Roman Mars:
Right. And so you’ve spent a lot of time thinking about physical infrastructure and there’s something about the weather forecast then it kind of has this vibe of it’s about mathematical models and in physics and stuff in the air, but it still really is rooted in infrastructure. It kind of dovetailed with the thing that you already care about. So what does the modern weather machine actually physically look like?

Andrew Blum:
Well, to kind of see it like that, you kind of have to have this hallucination about of a sort of planetary scale. It’s made up of so many kind of tens of thousands of tiny, tiny little pieces. I always like when you’re flying out of LaGuardia Airport in New York, if you’re lucky, you kind of pass by the weather station there by the runway and it looks like a kind of jumble of equipment and that’s one piece of the weather machine. When we see satellite pictures, the kind of familiar weather satellites, that’s kind of another piece of the weather machine. And then that’s repeated, tens of thousands of times all over the world.

Roman Mars:
Yeah. So as you started looking at the history of the weather forecast and how it started, you found that it was actually a revolution in telecommunications that made the first weather forecast possible. So tell me why the development of the telegraph was important for understanding the weather.

Andrew Blum:
It’s really about having this picture of the earth across space. We have maps, that’s the kind of one way of imagining the earth. But until you can communicate instantaneously across distance, basically until you have the telegraph and then all of the communications technology that comes after it, you can’t really know what’s happening simultaneously in many places all at once.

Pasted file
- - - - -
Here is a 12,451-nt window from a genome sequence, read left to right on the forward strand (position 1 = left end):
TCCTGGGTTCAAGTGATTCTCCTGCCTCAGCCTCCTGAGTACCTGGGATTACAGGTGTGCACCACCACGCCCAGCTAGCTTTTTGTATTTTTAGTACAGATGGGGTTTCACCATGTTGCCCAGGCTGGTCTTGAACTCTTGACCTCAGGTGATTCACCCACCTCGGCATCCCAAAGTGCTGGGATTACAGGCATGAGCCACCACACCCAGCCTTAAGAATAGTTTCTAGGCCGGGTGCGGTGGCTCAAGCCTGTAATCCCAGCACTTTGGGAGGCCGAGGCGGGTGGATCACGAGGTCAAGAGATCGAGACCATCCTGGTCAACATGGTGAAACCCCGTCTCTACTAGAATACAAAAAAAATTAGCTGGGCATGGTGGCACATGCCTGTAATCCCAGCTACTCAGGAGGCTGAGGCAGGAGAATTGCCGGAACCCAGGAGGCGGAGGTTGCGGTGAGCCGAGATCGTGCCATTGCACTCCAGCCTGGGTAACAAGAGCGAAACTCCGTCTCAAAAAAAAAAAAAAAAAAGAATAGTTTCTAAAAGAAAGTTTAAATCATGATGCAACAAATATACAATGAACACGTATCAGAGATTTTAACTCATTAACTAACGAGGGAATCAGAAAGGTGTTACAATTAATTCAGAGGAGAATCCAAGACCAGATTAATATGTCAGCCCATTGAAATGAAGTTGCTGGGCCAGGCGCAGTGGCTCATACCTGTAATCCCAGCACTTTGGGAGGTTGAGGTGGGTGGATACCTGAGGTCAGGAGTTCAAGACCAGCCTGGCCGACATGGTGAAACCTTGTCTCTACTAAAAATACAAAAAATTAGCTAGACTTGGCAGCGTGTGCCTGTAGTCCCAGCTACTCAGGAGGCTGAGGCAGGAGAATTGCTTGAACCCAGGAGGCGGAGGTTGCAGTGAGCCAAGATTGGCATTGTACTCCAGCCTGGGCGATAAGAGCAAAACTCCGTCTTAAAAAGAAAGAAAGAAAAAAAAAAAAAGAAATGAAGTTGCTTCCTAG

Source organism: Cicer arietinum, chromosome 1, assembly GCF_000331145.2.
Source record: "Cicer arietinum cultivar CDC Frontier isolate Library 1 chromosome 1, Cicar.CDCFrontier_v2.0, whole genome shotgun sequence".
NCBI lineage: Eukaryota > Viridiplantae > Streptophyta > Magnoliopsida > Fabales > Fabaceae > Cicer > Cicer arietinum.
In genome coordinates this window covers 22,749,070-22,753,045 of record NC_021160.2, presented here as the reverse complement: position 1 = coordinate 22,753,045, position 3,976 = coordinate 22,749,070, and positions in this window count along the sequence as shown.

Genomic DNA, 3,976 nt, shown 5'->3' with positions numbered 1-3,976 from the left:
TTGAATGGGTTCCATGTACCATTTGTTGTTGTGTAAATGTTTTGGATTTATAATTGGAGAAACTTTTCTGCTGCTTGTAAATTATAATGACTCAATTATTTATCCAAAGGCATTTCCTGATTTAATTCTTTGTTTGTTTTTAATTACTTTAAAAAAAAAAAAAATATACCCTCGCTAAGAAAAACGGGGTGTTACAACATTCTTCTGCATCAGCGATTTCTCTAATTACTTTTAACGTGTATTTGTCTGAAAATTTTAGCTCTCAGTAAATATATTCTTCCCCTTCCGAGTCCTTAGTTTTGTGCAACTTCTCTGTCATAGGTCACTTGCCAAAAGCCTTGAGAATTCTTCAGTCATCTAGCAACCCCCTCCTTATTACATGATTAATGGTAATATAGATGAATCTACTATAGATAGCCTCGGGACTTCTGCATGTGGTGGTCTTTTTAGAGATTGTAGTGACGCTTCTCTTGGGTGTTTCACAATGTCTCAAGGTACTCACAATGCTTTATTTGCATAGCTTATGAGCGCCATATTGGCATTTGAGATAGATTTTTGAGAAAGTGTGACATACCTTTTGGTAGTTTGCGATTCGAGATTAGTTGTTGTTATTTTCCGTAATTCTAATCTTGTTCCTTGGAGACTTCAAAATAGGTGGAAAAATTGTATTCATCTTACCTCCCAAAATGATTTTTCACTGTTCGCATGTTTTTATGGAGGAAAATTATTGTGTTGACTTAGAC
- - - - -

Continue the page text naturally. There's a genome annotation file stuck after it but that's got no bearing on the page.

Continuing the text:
Roman Mars:
Right.

Andrew Blum:
And it turns out the kind of first step towards knowing what the weather is going to be in one place at many times is knowing what the weather is at one time in many places. That’s the kind of key to it. And so you end up as soon as the telegraph is invented and as soon as there’s a kind of rudimentary telegraph network, the telegraph operators begin sending messages to each other about the weather conditions and they quickly realized that especially in the U.S., the weather is often moving from West to East and they can give some advance notice of what’s going to happen that afternoon based on if you’re in New York, what it’s doing in Ohio. And that kind of basic sense that you could move faster than the clouds, that the news could move faster than the clouds, begins to open up this idea of a kind of holistic view of the planet. Suddenly you can kind of imagine yourself looking down not just on a map as a political idea, but really live, seeing how the weather is changing over space.

Roman Mars:
And so in the 1840s, the Smithsonian Institute takes this sort of grand theoretical idea and turns it into an actual map, which is a kind of beautiful, quirky analog, fun thing that I loved your description of. Could you describe the map and how it functioned?

Andrew Blum:
Yeah, as with any corporate or government headquarters, when they built their new building, the centerpiece in the lobby of the Smithsonian Institution on the Mall in Washington was a big map of the fledgling United States up on the wall, pre-Civil War 1840s. And whenever they got a report in from their Smithsonian observers, they’re kind of brand new network of weather observers, they would put a little paper disc up at the disc, would have the temperature, it would have a different color for the weather. So white for fair weather, black for rain, brown for clouds, blue for snow. And so when you arrived at the Smithsonian, you could look up at the wall and you could see what the weather was across the country and you could begin to have that first inference of the weather of the future, the forecast based on how those patterns might be changing.

Roman Mars: